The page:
Thus, since 1971-1972, my forecasts have been premised on changes in progress within the framework of a new, devolving system, rather than the Bretton Woods system of the 1945-1968, pre-1971-1972 interval. The principled features of the methods which I used during 1956-1961 remained the same; however, the subject so addressed since 1971-1972, has occurred within a functionally different economic system than that of the first two post-war decades.

2. The Perils of Forecasting

The common blunder of my putative rivals has been their predilection for attempting to forecast in a way consistent with a sterile, worse than merely Cartesian, mechanistic mode of statistical forecasting. For the victims of that persuasion, it is implicitly assumed that an event will either occur at a certain time, or it will not. Forecasts of that commonplace type are inevitably wrong, and therefore always incompetent, even when, by coincidence, they are not apparently mistaken. The commonplace forecast might, occasionally, appear to hit the mark in a timely way, but it does not locate the event within the process which actually determined that momentary outcome, and is therefore useless in practice.

Like living processes, all social processes are dynamic, not mechanical-statistical in characteristics. That is to say, that they conform, characteristically, to the Pythagorean notion of dynamis, and its modern, Leibnizian reflection, as Leibniz's explicitly anti-Cartesian principle of dynamics. However, in dealing with economic forecasts, we are dealing with the distinction of human from animal behavior. The human mind is governed by its potential for discovery of efficient universal physical principles, a power lacking in the animal species. Hence: the Pythagorean legacy of dynamis, as reflected by Leibniz's introduction of dynamics as the crucial principle of modern science.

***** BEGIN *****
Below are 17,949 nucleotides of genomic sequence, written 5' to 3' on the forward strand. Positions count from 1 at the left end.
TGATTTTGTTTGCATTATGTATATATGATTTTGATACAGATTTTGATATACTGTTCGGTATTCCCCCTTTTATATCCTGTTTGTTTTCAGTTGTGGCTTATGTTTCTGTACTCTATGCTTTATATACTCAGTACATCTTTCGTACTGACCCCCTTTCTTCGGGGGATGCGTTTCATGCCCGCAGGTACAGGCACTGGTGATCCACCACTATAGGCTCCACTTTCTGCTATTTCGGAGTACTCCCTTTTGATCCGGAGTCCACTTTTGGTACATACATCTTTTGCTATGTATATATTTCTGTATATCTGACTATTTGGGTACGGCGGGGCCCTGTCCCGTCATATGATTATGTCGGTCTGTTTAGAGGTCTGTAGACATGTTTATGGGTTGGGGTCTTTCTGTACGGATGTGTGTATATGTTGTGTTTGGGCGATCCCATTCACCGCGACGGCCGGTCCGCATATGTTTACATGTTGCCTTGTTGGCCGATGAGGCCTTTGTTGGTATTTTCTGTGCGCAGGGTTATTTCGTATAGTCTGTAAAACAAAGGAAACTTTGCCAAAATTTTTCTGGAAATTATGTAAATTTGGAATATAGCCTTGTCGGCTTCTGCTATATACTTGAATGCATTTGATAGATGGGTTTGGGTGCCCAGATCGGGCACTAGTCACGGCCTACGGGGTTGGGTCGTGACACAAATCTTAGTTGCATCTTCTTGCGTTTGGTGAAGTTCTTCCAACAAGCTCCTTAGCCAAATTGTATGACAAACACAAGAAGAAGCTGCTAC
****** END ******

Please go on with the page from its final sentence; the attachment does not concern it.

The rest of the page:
Within the functioning specific to human beings, the dynamics are dominated by considerations lacking in the animal kingdom, by the factor of the human "free will," a "free will" which is rooted, ontologically, in the fact that human behavior includes both an accumulation of voluntaristic discoveries within society, and the voluntary powers of the individual human mind.

Thus, in attempting to forecast human events, we must limit ourselves to oncoming points of crucial decisions to be made, and the consequences of likely alternative decisions made in response to those challenges. All statistical forecasts are, therefore, intrinsically absurd scientifically.

Moreover, the human individual will is not "free" in the sense of the anarchist's outlook. We are free to succeed or to fail, to make "free choices" which cause a worse future, or to choose discovered alternatives which will satisfy the scientifically foreseeable requirements of success, even of survival of that society. There is no absolutely "free choice," no "freedom of opinion" in real history; there is only the opportunity to choose available options which lead to progress of the human condition, or to prefer choices which tend to greatly injure, even eliminate societies which freely embrace such preferences.

In every society which brought doom upon itself, prevalent "popular opinion" was the relevant author of disaster; so, sophistry akin to the quality of sophistry prevalent, as trend-lines, in the U.S.A. during the four recent decades, ensures the doom of the society which, like Pericles' already self-doomed Athens, clings to the propitiation of habituated standards of popular opinion.